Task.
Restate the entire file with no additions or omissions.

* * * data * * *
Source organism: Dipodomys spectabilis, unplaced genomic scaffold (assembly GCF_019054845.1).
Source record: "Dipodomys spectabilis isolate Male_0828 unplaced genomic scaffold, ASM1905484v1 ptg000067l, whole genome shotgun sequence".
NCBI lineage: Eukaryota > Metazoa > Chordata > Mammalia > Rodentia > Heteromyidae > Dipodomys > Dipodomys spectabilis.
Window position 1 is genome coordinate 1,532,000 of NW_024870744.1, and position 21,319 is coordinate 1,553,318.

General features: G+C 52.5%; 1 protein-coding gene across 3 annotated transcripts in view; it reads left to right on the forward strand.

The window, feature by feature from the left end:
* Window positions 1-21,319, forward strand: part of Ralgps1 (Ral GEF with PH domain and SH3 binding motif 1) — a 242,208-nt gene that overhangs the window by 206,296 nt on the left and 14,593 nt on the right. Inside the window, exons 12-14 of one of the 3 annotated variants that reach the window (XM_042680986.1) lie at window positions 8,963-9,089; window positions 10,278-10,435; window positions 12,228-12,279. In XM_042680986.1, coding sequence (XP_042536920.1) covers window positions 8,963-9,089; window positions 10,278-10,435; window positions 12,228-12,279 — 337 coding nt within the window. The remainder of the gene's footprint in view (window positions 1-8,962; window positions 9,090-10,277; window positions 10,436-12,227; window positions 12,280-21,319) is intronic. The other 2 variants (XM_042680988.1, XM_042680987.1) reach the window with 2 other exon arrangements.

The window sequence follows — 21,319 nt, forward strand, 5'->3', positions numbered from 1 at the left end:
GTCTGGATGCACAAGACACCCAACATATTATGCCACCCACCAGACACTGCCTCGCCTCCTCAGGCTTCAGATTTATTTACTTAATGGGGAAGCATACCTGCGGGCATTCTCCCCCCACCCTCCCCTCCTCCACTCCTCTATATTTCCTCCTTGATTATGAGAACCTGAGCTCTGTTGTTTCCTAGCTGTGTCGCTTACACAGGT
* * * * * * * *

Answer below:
Source organism: Dipodomys spectabilis, unplaced genomic scaffold (assembly GCF_019054845.1).
Source record: "Dipodomys spectabilis isolate Male_0828 unplaced genomic scaffold, ASM1905484v1 ptg000067l, whole genome shotgun sequence".
NCBI lineage: Eukaryota > Metazoa > Chordata > Mammalia > Rodentia > Heteromyidae > Dipodomys > Dipodomys spectabilis.
Window position 1 is genome coordinate 1,532,000 of NW_024870744.1, and position 21,319 is coordinate 1,553,318.

General features: G+C 52.5%; 1 protein-coding gene across 3 annotated transcripts in view; it reads left to right on the forward strand.

The window, feature by feature from the left end:
* Window positions 1-21,319, forward strand: part of Ralgps1 (Ral GEF with PH domain and SH3 binding motif 1) — a 242,208-nt gene that overhangs the window by 206,296 nt on the left and 14,593 nt on the right. Inside the window, exons 12-14 of one of the 3 annotated variants that reach the window (XM_042680986.1) lie at window positions 8,963-9,089; window positions 10,278-10,435; window positions 12,228-12,279. In XM_042680986.1, coding sequence (XP_042536920.1) covers window positions 8,963-9,089; window positions 10,278-10,435; window positions 12,228-12,279 — 337 coding nt within the window. The remainder of the gene's footprint in view (window positions 1-8,962; window positions 9,090-10,277; window positions 10,436-12,227; window positions 12,280-21,319) is intronic. The other 2 variants (XM_042680988.1, XM_042680987.1) reach the window with 2 other exon arrangements.

The window sequence follows — 21,319 nt, forward strand, 5'->3', positions numbered from 1 at the left end:
GTCTGGATGCACAAGACACCCAACATATTATGCCACCCACCAGACACTGCCTCGCCTCCTCAGGCTTCAGATTTATTTACTTAATGGGGAAGCATACCTGCGGGCATTCTCCCCCCACCCTCCCCTCCTCCACTCCTCTATATTTCCTCCTTGATTATGAGAACCTGAGCTCTGTTGTTTCCTAGCTGTGTCGCTTACACAGGT